/ Anybody managed this party trick?

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Big Lee - on 01 Sep 2014
I was pulling my ab rope down the other day and gave it a good tug just before the end was about to fall so as to make sure it didn't catch on any rocks below. Somehow I managed to tie the end of the rope to the krab that I was abseiling from in the process:

https://www.flickr.com/photos/leeharrison/14923271610/

1 in a million?
Andrew Wilson - on 01 Sep 2014
In reply to Big Lee:

Cool, did this mean you could abseil the 2nd pitch in a one-r?

I once bailed off a winter route in a blizzard, in the dark, and when trying to pull the ropes found that they would only move a meter whichever way I pulled. We had abbed from the 2nd belay where I left a bomber wire. At some point during the abseil the rope had clipped itself into an in-situ peg with a krab, thus trapping the knot between 2 krabs.
I only know this because some kind soul returned the ropes to us and explained how they were found!

Andy
stewieatb on 01 Sep 2014
In reply to Big Lee:

I've seen one other person post on here in ~5 years with exactly the same problem. The end whips up through its own loop when you give it the final tug.
3 Names - on 01 Sep 2014
In reply to Big Lee:

I've had this happen twice in twenty five years of climbing
keith-ratcliffe on 01 Sep 2014
In reply to Big Lee:
Mmmm the self manufacturing half hitch - a rare example!
This reminds me of a hypothetical problem that was set whilst on an MIC training course. It involved the retreat of a big wall with a wildly overhanging pitch of 40 m to a good ledge with a 50m rope with more easy short abseils to follow below. This required the rope to be retrieved. One solution (Not tried or recommended) involved a sheepshank in the rope in which the dead part was then cut. While in tension the knot held but when shaken out it released allowing the continuation of the retreat process.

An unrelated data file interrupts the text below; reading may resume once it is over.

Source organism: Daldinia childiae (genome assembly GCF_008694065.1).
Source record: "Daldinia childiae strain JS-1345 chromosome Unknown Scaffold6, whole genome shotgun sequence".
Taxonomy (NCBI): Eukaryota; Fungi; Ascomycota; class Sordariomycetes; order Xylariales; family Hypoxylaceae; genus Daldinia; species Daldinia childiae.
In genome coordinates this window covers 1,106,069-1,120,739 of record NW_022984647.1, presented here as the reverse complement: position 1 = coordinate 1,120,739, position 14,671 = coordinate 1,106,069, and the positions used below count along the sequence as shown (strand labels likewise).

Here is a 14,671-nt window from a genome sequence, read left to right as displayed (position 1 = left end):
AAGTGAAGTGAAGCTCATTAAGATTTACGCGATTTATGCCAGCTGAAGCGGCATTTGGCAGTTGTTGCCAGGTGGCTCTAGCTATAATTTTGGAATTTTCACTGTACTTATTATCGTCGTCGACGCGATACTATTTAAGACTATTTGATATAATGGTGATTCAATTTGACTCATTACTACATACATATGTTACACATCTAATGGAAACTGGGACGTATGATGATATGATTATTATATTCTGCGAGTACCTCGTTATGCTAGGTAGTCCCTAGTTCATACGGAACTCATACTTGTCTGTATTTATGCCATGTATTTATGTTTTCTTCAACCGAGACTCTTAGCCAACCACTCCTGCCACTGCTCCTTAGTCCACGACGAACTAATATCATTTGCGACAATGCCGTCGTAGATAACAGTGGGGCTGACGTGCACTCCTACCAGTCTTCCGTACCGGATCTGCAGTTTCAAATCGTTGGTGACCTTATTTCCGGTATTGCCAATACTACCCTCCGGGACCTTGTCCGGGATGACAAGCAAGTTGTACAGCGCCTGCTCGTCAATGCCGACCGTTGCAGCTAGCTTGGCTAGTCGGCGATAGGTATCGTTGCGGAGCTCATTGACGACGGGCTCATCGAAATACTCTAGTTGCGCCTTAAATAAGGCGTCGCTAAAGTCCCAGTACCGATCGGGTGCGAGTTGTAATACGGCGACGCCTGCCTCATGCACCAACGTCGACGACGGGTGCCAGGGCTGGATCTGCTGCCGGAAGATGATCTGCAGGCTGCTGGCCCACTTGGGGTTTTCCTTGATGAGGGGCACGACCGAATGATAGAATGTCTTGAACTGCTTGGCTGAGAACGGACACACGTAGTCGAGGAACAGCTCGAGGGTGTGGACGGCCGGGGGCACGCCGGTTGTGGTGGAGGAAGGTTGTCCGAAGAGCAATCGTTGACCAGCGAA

Post edited at 22:23
Steve Perry - on 01 Sep 2014
In reply to Big Lee:

It happened to me and the Mrs sport climbing a few months ago, same knot.
jwa - on 01 Sep 2014
This happened to me the first day I was climbing in Tonsai, Thailand. I'd led a short multi pitch route in one, my friend had top roped it, then we tried to pull the rope down but it wouldn't budge. I ended up climbing up someone else's top rope then doing a combination of aiding and leading up and across to my line. In the dark. Possibly the most exhausting climbing related thing I've ever done. There was no more than a centimetre holding the rope in place. I think the way I'd threaded the lower off might have twisted the rope more than usual. In hindsight it would have been easier to pull the other party's rope down and just lead my route again.

Jonny2vests - on 01 Sep 2014
In reply to Big Lee:
Top tip, don't suddenly give it 'a good tug'. Smoothly pulling removes a lot of weird edge cases like this.
Post edited at 23:37
Flashy - on 02 Sep 2014
In reply to Big Lee:

Did this abbing off bolts on an ice route. Looked exactly the same as your problem when I climbed back up to sort it out.
Martyn Maltby on 02 Sep 2014
In reply to Big Lee:

In a blizzard descending Mount Kenya:

http://www.ukclimbing.com/images/dbpage.html?id=205233
Big Lee - on 02 Sep 2014
In reply to Jonny2vests:

> Top tip, don't suddenly give it 'a good tug'. Smoothly pulling removes a lot of weird edge cases like this.

Yeah, I'm sure it does. Problem I find with just letting the rope fall is that it's more likely to catch on spikes, etc and get jammed that way. Maybe it's a skinny half rope problem.

Big Lee - on 02 Sep 2014
In reply to Martyn Maltby:

Must have been grim. I was lucky in that I only had 20m climbing back up to to ab point.
Big Lee - on 02 Sep 2014
In reply to Andrew Wilson:

Awesome. That is really bad luck!
Merlin - on 02 Sep 2014
In reply to Big Lee:

Amazing! I'd never seen or heard of this before!
John Stainforth - on 02 Sep 2014
In reply to Big Lee:

It is amazing what the end of a rope will do. Much more common than this, the end of the rope can form a small loop that is not threaded through itself, but which nevertheless can fly into a crack and get caught. When one tries to pull the rope down, the downward rope jams sideways against the upward going rope. The more one pulls, the worse the jam becomes. As others have said, I think it is best to be gentle or even very gentle with that final tug.
ads.ukclimbing.com
JimR - on 02 Sep 2014
In reply to Big Lee:

This happened to a mate of mine when he was descending in the Dolomites. He had an exciting time jumaring back up it to retrieve .. apparently no other option.

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